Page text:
The DuPont Pioneer 1507 maize has been developed for herbicide and insecticide resistance, and a request for cultivation was first filed in the EU in 2001. It has since received six positive safety opinions from the European Food Safety Authority (EFSA), although its opponents claim there are still gaps in safety testing, citing particular concerns about its potential impact on butterflies and moths.
Nineteen countries voted against approving the crop, (France, Italy, Hungary, Greece, Romania, Poland, the Netherlands, Austria, Bulgaria, Croatia, Cyprus, Denmark, Ireland, Latvia, Lithuania, Luxembourg, Malta, Slovakia, Slovenia,) five were in favour (Spain, the UK, Finland, Estonia and Sweden) and four abstained (Germany, Portugal, Czech Republic and Belgium).
However, under EU rules that weight countries’ votes according to population size, the result is a stalemate, despite the rejection from two-thirds of EU member states.
No qualified majority
“The Council could not reach a qualified majority either in favour or against a Commission proposal to authorise the placing on the market for cultivation of the genetically modified maize 1507, which is resistant to certain insects (butterflies pests),” the Council said.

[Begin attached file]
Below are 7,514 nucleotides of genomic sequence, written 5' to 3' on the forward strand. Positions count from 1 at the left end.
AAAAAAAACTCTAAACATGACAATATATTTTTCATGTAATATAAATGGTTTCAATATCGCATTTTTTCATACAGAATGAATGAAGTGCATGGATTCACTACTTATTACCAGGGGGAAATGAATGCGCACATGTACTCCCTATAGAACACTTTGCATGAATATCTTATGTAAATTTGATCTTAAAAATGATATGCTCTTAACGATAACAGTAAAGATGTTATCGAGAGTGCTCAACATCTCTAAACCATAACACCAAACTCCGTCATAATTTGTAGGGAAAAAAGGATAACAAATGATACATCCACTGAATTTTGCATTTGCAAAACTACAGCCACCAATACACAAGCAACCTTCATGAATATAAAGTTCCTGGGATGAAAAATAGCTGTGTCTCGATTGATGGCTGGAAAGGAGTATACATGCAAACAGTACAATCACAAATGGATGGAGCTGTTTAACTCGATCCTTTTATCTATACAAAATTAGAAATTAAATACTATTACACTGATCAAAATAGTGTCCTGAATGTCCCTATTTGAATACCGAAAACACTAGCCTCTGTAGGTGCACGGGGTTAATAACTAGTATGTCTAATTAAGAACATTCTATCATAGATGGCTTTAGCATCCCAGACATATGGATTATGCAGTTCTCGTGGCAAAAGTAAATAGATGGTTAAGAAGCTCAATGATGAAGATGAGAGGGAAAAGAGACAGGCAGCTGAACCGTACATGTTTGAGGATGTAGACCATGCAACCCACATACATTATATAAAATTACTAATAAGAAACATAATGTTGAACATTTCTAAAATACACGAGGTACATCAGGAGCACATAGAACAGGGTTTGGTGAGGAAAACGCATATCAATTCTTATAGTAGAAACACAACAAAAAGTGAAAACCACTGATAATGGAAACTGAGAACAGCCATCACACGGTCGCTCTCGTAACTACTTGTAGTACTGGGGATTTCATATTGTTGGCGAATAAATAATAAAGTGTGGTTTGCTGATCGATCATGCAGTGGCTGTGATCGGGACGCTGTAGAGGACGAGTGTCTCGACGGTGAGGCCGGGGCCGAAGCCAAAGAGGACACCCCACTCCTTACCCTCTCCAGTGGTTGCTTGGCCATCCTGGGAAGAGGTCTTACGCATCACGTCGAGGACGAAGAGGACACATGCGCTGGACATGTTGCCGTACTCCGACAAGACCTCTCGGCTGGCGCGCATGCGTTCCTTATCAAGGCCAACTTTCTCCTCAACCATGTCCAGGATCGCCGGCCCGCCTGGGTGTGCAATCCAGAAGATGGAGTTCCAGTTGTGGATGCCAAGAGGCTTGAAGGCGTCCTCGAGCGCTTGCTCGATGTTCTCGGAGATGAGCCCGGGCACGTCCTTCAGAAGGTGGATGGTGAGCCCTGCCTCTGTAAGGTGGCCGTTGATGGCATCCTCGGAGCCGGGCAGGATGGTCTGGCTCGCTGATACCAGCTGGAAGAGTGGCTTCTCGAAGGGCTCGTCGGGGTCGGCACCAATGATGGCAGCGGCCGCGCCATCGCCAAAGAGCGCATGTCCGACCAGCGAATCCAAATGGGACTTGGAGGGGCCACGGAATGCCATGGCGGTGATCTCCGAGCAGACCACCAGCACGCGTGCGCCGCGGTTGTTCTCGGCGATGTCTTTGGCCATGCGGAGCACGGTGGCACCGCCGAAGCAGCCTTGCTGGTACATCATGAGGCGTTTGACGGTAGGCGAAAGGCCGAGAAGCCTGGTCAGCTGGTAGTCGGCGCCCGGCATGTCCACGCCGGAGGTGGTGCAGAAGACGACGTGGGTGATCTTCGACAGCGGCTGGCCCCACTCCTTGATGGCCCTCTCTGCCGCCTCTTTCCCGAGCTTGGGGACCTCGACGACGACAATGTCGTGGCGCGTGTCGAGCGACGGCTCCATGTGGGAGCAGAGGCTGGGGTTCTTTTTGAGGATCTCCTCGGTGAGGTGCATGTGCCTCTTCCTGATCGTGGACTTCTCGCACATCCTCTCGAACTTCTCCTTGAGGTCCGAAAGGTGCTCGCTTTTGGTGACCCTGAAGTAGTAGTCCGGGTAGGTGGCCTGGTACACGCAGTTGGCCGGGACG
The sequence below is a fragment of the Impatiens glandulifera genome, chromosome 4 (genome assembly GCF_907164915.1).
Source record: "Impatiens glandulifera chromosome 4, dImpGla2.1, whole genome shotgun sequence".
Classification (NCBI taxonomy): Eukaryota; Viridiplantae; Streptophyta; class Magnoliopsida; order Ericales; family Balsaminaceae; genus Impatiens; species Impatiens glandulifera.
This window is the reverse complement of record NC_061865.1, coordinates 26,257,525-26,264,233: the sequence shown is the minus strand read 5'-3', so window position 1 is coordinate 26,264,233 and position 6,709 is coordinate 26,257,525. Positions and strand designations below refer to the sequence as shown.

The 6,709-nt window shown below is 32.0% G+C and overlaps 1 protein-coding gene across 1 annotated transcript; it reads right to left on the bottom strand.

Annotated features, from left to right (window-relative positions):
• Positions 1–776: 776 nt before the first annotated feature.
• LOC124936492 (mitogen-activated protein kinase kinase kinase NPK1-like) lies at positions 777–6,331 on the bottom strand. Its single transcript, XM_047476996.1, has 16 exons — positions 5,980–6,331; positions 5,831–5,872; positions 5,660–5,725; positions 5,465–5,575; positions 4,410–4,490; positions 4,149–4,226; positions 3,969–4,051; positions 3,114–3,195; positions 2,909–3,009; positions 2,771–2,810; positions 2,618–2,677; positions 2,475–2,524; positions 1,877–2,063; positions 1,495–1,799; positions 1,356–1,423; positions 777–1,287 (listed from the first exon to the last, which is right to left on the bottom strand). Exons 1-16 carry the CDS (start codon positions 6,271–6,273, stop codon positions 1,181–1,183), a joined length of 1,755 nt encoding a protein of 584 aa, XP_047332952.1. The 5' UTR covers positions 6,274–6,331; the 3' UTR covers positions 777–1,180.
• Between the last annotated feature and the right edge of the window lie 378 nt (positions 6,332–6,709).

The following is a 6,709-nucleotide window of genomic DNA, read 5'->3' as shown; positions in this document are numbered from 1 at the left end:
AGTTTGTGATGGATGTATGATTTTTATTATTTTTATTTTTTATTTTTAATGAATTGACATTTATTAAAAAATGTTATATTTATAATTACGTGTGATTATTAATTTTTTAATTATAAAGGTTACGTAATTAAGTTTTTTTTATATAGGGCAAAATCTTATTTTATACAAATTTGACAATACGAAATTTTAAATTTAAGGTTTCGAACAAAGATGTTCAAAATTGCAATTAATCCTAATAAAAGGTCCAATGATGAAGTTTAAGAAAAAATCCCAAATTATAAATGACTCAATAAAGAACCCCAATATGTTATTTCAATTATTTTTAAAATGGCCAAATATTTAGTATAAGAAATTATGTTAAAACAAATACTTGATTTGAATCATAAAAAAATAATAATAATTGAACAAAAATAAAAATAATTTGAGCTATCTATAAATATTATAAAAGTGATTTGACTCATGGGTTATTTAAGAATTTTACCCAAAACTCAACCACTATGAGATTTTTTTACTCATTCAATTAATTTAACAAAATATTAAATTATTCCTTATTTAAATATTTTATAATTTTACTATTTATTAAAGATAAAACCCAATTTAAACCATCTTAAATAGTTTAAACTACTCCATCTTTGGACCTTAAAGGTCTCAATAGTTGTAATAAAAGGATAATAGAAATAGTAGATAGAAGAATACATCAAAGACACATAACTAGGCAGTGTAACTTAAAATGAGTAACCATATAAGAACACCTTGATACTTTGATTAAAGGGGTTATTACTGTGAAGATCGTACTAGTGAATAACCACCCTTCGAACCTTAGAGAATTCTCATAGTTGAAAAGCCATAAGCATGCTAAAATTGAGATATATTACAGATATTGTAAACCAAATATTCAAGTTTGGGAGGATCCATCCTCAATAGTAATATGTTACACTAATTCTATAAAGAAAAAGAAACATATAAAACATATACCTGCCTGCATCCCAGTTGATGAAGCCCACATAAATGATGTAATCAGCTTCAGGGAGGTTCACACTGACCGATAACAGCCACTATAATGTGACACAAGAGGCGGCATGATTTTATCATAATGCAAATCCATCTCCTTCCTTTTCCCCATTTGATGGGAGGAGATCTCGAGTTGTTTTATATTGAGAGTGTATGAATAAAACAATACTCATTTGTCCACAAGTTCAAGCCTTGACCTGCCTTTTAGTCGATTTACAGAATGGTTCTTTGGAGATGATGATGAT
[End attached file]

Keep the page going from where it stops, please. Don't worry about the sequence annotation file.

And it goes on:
“…In accordance with the applicable rules it is now up to the Commission to authorise the maize 1507.”
The decision now reverts to the European Commission, but even if the Commission were to approve the crop, environmental organisations have suggested that its future is still uncertain.
Back in December, a European court annulled approval of BASF’s GM Amflora potato in the European Union, saying the Commission had not followed proper procedures. Greenpeace is among those to have cited the Amflora ruling as having a potential effect on future Commission decisions on GM crops.
“The European Court of Justice would very likely overturn an authorisation of this GM maize in a legal challenge, as it did with the latest Commission approval of the Amflora GM potato,” said Greenpeace EU agriculture policy director Marco Contiero.
DuPont Pioneer European communications manager József Máté said in an emailed statement: “We are now confident that the European Commission, based on the seven positive safety opinions published by EFSA, will adopt the decision for approval again as required under EU Law. 1507 maize meets all EU regulatory requirements and should be approved for cultivation without further delay.
“The European Union has a legal obligation to itself, to its farmers and scientists and to its trade partners to follow the revised EU biotech legislation and support the approval of safe agricultural biotechnology products in the European Union.
“Once 1507 cultivation approval is granted, we will collaborate with EU Member States that wish to commercialize the product and where severe target insect pest pressure is an issue. A comprehensive environmental monitoring plan comprising of case-specific monitoring and general surveillance will also be implemented in Member States where 1507 maize will be commercially cultivated.”
President of the Council of Ministers, Greek deputy prime minister Evangelos Venizelos, pledged to hold a debate on GMOs in the environment council under the Hellenic presidency.